Low-cost, high-impact renovations refresh Crown Center

Crown staffers Randi Schenberg (right) and Florence Schachter (left) look on as residents train on new equipment in the renovated fitness center.  

By David Baugher, Special to the Jewish Light

Program enhancements and physical improvements are taking shape at the Gladys & Henry Crown Center for Senior Living, changes that could remake the facility for a generation to come.

“Basically, we are doing modest renovations with major impact,” said Nikki Goldstein, Crown’s executive director.

That’s the basic idea behind [email protected], an initiative that was announced in early 2013. Construction began early this year, and the 45-year-old apartment complex is already showing significant changes. 

Goldstein said nearly $2 million has been raised for the project, which has continued as funds become available.

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A greenhouse and four community-garden seedbeds have sprung up outdoors in partnership with Gateway Greening, an organization that came to talk to residents about planting, weeding and feeding.

“This was the first spring that we really went in and grew amazing herbs and plants and flowers,” said Randi Schenberg, community relations director for Crown Center. “Those that volunteered and helped with it were able to harvest and use things in their own cooking.”

Though the seedbeds are dormant for the winter, the small greenhouse is still operational. Inside its protective panes, an orange tree grows in warm, herbal-scented air amid shelves of lettuce, basil, oregano and sage.

“It has been hugely successful,” Schenberg said. “It engaged residents that we had not seen participate in other things before but who really dug their hands into the gardening.”

Also have a place to use them. Next to the library, a new culinary studio dressed in dark wood cabinetry and gleaming granite countertops serves as a venue for cooking classes. Guest chefs can give demonstrations using an electric range top tucked beneath a tilted mirror so the audience can see the action.

Schenberg said that baking and cooking events have always been popular with residents but that now they can take place in a state-of-the-art venue instead of in makeshift settings such as conference rooms. 

The facility’s café is being revamped as well. Kosher meals are now being enhanced with the addition of a dairy kitchen to complement an existing meat kitchen. Menus are also being changed, with lunch and breakfast selections being added to the five-day-a-week dinner options. 

The café initially will be promoted only to residents. Eventually, however, the hope is to make it a gathering place for others in the area via a second entrance from a new outdoor patio.

“It’s just a way to expand our space a bit so there are more places for people to do things and enjoy it,” Goldstein said. “People from the community can come here for a cup of coffee and maybe they’ll stay for a class.”

The café idea is based on a storefront complex premiered at the Mather LifeWays Café Plus in Chicago as a magnet for attracting active seniors from the community to a pleasant, relaxed and engaging setting.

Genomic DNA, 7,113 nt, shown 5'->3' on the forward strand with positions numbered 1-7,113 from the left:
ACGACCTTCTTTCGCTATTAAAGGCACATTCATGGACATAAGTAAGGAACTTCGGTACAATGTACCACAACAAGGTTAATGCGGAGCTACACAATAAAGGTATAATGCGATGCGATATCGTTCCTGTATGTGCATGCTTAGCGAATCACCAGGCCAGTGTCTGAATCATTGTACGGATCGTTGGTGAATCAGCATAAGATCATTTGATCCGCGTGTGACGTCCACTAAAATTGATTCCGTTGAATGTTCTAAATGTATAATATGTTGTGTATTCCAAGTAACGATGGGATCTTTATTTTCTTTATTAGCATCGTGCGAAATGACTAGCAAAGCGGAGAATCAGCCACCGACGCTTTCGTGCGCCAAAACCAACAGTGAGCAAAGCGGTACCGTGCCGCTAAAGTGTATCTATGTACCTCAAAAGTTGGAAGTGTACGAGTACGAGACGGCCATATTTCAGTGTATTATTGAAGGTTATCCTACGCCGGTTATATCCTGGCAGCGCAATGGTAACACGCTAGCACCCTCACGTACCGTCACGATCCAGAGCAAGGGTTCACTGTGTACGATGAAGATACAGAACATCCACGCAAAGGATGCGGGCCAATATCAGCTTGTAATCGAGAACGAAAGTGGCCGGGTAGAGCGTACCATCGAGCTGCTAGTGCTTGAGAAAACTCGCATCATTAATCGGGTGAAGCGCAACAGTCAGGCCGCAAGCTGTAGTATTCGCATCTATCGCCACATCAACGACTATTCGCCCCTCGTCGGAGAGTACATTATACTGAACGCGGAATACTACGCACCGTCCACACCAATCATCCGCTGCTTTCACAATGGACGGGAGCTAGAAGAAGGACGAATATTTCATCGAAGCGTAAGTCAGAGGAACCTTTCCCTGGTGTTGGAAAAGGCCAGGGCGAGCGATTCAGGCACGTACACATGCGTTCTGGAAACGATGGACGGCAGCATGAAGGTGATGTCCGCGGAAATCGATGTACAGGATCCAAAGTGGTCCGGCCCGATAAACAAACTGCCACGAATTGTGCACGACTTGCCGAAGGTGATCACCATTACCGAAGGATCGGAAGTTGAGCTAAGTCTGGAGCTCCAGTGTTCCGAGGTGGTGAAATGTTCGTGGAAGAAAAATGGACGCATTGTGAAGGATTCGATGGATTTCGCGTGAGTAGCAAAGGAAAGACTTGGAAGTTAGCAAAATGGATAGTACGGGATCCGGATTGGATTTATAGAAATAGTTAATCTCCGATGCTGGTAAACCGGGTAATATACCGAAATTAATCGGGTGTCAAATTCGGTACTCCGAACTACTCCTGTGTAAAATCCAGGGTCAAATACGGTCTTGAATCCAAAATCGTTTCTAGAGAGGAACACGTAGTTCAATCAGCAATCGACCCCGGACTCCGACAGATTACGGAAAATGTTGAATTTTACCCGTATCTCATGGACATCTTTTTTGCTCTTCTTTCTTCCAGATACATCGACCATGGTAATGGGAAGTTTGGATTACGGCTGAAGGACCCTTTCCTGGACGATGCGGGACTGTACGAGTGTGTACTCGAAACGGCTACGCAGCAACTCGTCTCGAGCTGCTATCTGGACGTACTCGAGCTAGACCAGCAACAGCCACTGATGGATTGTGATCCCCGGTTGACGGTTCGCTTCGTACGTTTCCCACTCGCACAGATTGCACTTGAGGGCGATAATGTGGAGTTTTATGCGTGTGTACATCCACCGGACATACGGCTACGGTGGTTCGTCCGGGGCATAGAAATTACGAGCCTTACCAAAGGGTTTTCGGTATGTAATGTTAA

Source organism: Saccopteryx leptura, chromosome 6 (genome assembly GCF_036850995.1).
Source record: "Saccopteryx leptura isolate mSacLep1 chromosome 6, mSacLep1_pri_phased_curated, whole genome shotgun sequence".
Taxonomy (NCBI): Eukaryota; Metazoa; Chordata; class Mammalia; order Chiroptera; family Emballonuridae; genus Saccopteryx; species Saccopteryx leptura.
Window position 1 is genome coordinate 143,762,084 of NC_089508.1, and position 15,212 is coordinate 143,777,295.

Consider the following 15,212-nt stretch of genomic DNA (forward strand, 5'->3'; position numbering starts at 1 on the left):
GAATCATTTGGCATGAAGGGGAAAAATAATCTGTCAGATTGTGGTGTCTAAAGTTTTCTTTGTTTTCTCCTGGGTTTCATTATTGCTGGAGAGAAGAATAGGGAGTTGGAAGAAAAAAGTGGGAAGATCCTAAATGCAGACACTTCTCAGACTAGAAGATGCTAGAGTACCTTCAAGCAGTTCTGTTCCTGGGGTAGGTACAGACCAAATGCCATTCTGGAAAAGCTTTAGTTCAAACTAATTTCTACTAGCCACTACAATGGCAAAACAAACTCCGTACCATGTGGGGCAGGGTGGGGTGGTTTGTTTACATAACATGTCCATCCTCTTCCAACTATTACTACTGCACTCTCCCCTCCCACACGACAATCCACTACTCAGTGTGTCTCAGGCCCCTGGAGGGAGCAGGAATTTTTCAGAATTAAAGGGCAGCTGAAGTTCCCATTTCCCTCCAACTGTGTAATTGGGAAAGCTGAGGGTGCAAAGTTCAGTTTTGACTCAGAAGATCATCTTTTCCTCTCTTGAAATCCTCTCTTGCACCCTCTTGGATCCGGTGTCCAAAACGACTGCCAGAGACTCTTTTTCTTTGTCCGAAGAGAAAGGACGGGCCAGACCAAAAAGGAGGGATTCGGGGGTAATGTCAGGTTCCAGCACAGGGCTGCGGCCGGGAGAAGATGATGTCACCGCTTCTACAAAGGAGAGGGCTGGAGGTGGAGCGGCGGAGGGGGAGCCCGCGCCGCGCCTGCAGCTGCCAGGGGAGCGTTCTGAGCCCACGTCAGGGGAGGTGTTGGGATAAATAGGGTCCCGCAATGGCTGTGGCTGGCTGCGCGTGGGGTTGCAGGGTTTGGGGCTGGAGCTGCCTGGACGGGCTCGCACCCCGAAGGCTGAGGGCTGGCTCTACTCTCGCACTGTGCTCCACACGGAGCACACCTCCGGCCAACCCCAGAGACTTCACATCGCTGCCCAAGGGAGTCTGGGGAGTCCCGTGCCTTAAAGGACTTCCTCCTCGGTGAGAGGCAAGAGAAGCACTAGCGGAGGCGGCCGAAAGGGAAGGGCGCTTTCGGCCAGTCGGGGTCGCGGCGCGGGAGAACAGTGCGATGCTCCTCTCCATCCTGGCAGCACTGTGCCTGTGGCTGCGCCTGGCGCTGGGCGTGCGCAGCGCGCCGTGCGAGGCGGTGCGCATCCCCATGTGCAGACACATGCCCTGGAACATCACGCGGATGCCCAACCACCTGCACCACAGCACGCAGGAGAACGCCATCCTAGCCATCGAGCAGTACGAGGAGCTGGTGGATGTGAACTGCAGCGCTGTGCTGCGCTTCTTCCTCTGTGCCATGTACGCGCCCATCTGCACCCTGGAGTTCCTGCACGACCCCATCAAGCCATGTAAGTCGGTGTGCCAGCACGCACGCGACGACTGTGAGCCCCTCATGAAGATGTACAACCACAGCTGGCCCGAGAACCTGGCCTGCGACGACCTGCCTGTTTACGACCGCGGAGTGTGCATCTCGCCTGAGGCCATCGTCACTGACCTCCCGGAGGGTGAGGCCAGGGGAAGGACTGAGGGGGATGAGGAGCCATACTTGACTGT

“We are not just an apartment building. It’s also a community,” Goldstein said. “We’re a community center, and part of our mission is to serve as a place for seniors who don’t live here to feel welcome and have access to a lot of great programs and services.”

Some of those programs are on display in a redone fitness center enhanced with new video equipment, exercise machines and speakers. Everything is hooked into Fitness on Demand, a system managed by an interactive screen nearby that includes a schedule of events and classes. Selections might range from tai chi or dance to chair exercise and balance classes.

“We can use it with groups just to see what people are interested in and open to before we have a teacher on-site,” Goldstein said.

Goldstein and others at the complex say many of the changes have been made at a relatively low cost. Only four people have been hired for [email protected] Instead, much of the work is being done through partnerships with groups ranging from OASIS to COCA.

“We are either purchasing some services from them, or some things they are providing free of charge because it reaches a new population for them,” Goldstein said. “That’s been a great model for us. We aren’t necessarily content experts in everything, but we’re working with the best places that are the content experts.”

More work remains to be done. While the community garden, fitness area and culinary studio are mostly finished, the café isn’t expected to open until next month, and lighting is still being installed on the outdoor patio. 

Meanwhile, a proposed art studio near the workout area remains in the planning stages. 

“There’s lots of research that indicates that involvement in the arts can really be beneficial to people’s well-being and good health,” Goldstein said. “We want to make sure we can offer that.”

An opening event is planned for June to honor the individuals and groups that have helped fund the project.

Schenberg said there is a good reason to wait until spring to host the get-together. 

“We want to wait until the garden is in full bloom,” she said.